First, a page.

Nonprofit Works to Restore ‘Aina
‘Aina Momona News Release
Aloha Molokai, we are ʻAina Momona, a Native Hawaiian nonprofit organization founded for the purpose of achieving environmental health and sustainability through restoring social justice and Hawaiian sovereignty. Our team of kiaʻi are committed to restoring Molokai ʻAina Momona.
We are advised by a board of exceptional Native Hawaiians who work in concert with our staff on the ground. Our board members include Dr. Jon Osorio, Dr. Trisha Kehaulani Watson, and Molokai’s own, Dr. Keoni Kauwe, among others. Dr. Kauwe is a graduate of Molokai High and Intermediate (ʻ96) and recently became the eleventh president of Brigham Young University — Hawaii and the first of Native Hawaiian descent. Together, our board provides cultural and scholarly expertise to guide and inform our efforts at our land base in the ahupuaʻa of Kaʻamola, Molokai.
Though ʻAina Momona is relatively new to Ka’amola, our staff have a longstanding commitment to this ahupuaʻa. After restoring three other fishponds on the island, our kiaʻi loko (fishpond protectors) began restoring Keawanui Fishpond in 2001. In addition to working on the fishpond, they also carried on the legacy of offering place-based education on site. Our kia’i have been working in the Kaʻamola area for over 20 years.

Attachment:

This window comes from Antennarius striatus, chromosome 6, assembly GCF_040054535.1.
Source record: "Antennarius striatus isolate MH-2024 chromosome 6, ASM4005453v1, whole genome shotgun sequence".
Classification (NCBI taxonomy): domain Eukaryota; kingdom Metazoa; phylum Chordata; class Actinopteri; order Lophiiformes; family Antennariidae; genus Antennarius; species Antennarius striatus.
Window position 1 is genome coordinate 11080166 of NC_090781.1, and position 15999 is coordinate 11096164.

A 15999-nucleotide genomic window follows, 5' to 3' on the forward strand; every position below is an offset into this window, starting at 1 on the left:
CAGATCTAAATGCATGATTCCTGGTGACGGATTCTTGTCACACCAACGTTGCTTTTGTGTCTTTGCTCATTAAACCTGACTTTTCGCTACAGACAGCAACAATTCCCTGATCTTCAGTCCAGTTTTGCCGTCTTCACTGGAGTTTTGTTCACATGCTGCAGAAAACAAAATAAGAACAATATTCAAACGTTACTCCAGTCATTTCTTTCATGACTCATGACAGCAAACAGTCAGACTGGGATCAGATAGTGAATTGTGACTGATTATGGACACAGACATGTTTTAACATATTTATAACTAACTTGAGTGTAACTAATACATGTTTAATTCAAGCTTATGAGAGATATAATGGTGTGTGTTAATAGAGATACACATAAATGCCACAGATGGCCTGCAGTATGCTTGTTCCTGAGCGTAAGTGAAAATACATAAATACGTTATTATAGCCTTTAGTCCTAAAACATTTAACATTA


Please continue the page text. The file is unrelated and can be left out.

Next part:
ʻAina Momona values the lessons learned from the work done here in the past and honors that dedication by continuing restoration and education efforts. It is our goal to revitalize the Keawanui area and wider Kaʻamola ahupuaʻa as a key local food production site for Molokai through restoring traditional food systems.
If you have recently driven by Keawanui Fishpond, you may have noticed the removal of invasive kiawe trees which have been replaced with taro patches and ʻulu trees. This is the beginning of a native food forest we are growing on site. Likewise, we are refamiliarizing ourselves with the landscape up mauka and working with indigenous researchers to document the changes in the landscape that have occurred over time.
As we collaborate with the current lessees to plan restoration work in the mauka area, we aim to continue our efforts inland of Keawanui. Ultimately, our team hopes to create a scalable model for community-led land restoration and food production. In addition to restoration work, we have also established ROOTed, an on-site home school program. ROOTed provides core subject curriculum appropriate for the individual child’s learning level, ongoing parent support, and ʻaina-based learning opportunities that focus on environmental stewardship, gardening, health and wellness, and community service.
We look forward to keeping our Molokai community updated and involved in our work, so keep an eye out for more articles to come! For more information, please visit kaainamomona.org and sign up for our monthly newsletter.